Eddie Robinson was sentenced to death by the State of North Carolina for a triple murder in 1984. According to court documents Eddie Robinson was hired to kill James Elwell Worley by his wife Shelia Worley. After Eddie Robinson would murder Worley he would later murder Shelia Worley and her four year old daughter as Worley failed to pay him.
Eddie Robinson partner Elton McLaughlin would also be convicted of the triple murders. Both men would be convicted and sentenced to death. Elton McLaughlin would be taken off of death row in 2006 due to a mental impairment
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On 26 March 1984 at approximately 2:00 a.m., Dan Alford, a volunteer firefighter who lived in the White’s Creek Community of Bladen County, noticed a fire down the highway from his residence. Upon investigation, he found that the interior of a small car, which was parked on the right shoulder of the highway, was in flames. Alford left and immediately returned with a fire truck and another volunteer.
After the two men extinguished the flames, they found a badly burned body in the passenger area of the car. The resulting autopsy, conducted at the Office of the Medical Examiner in Chapel Hill, revealed that James Worley had been shot twice in the left chest and was dead at the time of the fire. Forensic testing later established that clothing scraps found in the car contained gasoline.
Early on the morning of 30 April 1984, Kent Allen, while driving towards White’s Creek in the Lisban Community, noticed an automobile sitting off the road at the bridge with the rear end of the car on the creek bank and the front tires in the water. Allen found a woman’s body floating faceup in the creek beside the car and a small child in diapers standing in the front seat of the car looking at the body and crying for her mother. After law enforcement officers arrived at the scene, the body of a young girl was found floating in the creek downstream from the vehicle. Autopsies were conducted at the Chief Medical Examiner’s office in Chapel Hill, and each autopsy indicated death by drowning secondary to blunt trauma of the head.
Following the arrest of Elton McLaughlin, authorities arrested defendant on 9 May 1984. On 10 May 1984, Eddie Robinson, after waiving his Miranda rights, gave a statement describing the murder of James Worley. Eddie Robinson indicated he first met McLaughlin in March of 1984 in a pool hall in Elizabethtown, North Carolina. McLaughlin told defendant he had been hired by a woman to kill her husband and needed defendant to assist him. McLaughlin later told defendant he would receive between fifteen hundred and three thousand dollars for his participation in the murder.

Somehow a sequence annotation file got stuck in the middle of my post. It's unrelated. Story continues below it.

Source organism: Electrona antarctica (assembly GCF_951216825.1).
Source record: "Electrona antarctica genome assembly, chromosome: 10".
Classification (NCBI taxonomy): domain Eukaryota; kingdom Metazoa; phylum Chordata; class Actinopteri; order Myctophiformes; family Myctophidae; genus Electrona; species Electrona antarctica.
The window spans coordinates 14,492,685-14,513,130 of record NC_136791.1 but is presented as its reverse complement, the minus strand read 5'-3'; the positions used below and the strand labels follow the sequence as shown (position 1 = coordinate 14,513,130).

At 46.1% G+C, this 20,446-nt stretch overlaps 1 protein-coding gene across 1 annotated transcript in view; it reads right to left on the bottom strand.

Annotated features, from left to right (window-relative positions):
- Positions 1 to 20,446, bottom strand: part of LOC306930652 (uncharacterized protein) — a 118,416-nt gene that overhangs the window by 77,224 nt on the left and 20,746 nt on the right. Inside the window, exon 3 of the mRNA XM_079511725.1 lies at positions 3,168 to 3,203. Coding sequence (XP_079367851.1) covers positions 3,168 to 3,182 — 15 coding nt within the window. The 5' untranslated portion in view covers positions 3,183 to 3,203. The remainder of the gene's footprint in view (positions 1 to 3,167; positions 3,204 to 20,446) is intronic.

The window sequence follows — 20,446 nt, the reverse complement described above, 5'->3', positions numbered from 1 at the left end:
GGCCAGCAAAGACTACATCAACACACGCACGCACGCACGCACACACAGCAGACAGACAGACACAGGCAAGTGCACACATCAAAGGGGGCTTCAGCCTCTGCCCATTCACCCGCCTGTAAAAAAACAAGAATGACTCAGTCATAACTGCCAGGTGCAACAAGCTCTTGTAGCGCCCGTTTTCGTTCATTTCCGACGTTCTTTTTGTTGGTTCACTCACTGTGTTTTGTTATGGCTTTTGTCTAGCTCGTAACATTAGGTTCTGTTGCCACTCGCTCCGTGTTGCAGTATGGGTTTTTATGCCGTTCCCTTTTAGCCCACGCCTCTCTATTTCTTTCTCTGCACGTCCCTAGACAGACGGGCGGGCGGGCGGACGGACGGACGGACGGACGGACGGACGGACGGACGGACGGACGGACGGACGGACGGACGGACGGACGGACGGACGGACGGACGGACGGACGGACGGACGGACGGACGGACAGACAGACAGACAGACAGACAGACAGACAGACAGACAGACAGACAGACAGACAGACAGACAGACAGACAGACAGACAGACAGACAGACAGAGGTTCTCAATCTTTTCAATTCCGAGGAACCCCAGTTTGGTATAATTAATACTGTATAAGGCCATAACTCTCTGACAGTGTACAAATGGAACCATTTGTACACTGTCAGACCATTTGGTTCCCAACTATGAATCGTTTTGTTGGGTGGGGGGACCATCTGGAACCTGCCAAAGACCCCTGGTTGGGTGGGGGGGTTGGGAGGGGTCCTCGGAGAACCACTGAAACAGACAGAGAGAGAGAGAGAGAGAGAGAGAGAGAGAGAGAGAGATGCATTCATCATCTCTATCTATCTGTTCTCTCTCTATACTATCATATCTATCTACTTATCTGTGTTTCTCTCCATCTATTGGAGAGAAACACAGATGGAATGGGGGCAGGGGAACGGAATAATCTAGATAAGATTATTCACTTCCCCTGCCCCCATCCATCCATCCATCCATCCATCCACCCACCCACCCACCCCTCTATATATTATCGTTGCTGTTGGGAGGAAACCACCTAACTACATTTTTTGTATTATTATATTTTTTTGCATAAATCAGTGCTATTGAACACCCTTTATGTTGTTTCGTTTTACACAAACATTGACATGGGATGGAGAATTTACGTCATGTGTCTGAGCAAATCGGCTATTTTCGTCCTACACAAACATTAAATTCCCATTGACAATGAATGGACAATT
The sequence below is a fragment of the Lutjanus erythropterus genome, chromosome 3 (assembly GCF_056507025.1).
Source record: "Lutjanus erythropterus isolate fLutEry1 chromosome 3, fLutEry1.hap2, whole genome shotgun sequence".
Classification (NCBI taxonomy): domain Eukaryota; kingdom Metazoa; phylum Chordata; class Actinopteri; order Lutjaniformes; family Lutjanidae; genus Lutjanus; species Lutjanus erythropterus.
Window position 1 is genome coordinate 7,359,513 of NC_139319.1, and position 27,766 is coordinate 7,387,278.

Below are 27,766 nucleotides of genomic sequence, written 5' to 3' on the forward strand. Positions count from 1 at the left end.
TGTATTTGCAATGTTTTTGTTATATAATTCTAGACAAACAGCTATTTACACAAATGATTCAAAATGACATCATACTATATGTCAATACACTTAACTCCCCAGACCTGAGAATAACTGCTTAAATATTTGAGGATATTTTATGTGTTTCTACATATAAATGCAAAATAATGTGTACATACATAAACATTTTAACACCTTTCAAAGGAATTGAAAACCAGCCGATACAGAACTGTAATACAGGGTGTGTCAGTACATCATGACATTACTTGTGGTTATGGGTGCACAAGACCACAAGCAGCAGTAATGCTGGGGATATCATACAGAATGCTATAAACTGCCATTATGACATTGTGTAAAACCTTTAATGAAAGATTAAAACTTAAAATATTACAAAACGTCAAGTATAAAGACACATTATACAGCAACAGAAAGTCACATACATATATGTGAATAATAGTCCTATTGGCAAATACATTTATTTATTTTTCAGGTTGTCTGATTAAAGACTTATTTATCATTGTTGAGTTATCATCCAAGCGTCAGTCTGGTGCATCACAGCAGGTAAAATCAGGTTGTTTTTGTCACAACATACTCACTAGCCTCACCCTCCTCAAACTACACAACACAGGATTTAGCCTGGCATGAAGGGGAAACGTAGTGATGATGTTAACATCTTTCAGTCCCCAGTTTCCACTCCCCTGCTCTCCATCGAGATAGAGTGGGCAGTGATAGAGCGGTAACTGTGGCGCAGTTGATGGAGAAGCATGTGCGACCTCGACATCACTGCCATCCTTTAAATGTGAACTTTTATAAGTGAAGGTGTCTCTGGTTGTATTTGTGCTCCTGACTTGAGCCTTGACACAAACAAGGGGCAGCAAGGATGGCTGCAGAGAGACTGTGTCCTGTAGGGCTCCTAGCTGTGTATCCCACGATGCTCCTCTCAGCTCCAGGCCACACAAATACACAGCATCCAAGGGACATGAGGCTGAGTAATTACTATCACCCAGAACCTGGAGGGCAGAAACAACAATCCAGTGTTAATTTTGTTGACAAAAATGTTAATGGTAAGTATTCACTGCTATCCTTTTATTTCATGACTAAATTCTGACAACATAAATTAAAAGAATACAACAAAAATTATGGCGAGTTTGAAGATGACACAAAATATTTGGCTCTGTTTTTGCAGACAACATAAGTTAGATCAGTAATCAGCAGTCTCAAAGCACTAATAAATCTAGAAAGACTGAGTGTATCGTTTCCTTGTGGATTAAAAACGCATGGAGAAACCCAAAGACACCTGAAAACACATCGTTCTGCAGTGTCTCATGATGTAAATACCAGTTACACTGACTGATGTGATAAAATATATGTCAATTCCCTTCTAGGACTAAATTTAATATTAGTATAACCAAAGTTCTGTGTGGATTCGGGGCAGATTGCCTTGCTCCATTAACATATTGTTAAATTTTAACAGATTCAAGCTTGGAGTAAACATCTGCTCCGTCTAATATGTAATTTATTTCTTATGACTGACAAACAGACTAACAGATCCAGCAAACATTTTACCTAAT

The two men first attempted to kill James Worley on the Sunday after they met. McLaughlin had a .22 rifle, a plastic jug of gasoline, and a metal pipe. He told defendant the gasoline was to set Worley’s car on fire. After driving to Worley’s residence in New Town, they parked on a dirt road and walked towards the house. The plan was aborted when an automobile pulled up across the street from Worley’s house and the driver sat in the car for several minutes with the lights on.
The next Sunday night, the two again drove to Worley’s home but did not stop because McLaughlin decided that something was wrong. The following Saturday, the two men met at McLaughlin’s trailer and discussed a revised plan. McLaughlin told defendant he had spoken with the victim’s wife and that she would leave the back door of the house open the next evening.
On Sunday, 26 March 1984, McLaughlin and defendant drove to Worley’s home at approximately 11:30 p.m. After parking along the dirt road, they walked towards the house and entered through the back door. Upon locating the bedroom, McLaughlin fired two shots into Worley’s chest; he tried to fire again but *200 the rifle jammed. The victim’s wife got out of bed and waited in the hallway while McLaughlin and defendant removed the body and placed it in the passenger side of Worley’s Volkswagen. Following McLaughlin, defendant drove the Volkswagen to the Lisban area where they doused the vehicle with gasoline and ignited it.